It is rare for a Miami employee to hire an attorney to review his or her employment contract before signing onto a new job. This level of attorney review is usually only requested by high-level employees who stand to earn a high salary. Or, it is performed after the fact by an employee who was wronged.
That said, arming yourself with a little bit of legal knowledge and familiarizing yourself with the “norm” as it applies to employment contracts and what they normally include can go a long way for an employee who is struggling to determine whether his or her employment contract has been appropriately drafted. Let’s take a look at what an employment contract should include:
— A specific term of employment. How long will the employment period last, and/or will it be indefinite?
— The responsibilities of the employee.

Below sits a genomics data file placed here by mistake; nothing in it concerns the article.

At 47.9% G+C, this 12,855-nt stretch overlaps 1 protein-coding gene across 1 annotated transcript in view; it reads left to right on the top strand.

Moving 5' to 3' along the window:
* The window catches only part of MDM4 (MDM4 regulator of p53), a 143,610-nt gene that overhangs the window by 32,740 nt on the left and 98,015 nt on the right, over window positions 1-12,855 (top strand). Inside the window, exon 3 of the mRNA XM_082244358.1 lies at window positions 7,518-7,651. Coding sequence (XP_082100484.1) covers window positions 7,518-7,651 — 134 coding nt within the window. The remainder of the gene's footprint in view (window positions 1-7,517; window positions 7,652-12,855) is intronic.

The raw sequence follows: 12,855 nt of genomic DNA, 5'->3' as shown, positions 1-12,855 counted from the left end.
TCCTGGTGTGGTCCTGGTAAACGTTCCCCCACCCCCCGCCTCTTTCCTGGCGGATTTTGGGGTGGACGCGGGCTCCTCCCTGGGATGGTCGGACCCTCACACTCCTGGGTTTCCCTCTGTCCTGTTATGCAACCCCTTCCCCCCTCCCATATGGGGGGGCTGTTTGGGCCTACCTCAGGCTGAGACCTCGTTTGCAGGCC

— Health, disability, life insurance and/or retirement account benefits.
— Sick day and vacation day policies.
— Grounds under which termination could occur.
— A non-competition clause.
— A non-disclosure agreement relating to trade secrets.
— An intellectual property agreements relating to trade secrets, patents and material created by the employee under his or her employment.
— A clause about how employment disputes will be resolved.
The above topics will, in most cases, be covered in the terms of a standard employment agreement for Miami employees. However, the evaluation of what each clause contains may require the experienced eyes of a trained employment law attorney. Prospective employees in Florida who do not fully understand their employment contracts may therefore want the services of an employment law lawyer who can help them interpret their rights under a specific contract.
Source: FindLaw, “Pros and Cons of Written Employee Contracts,” accessed Jan. 10, 2017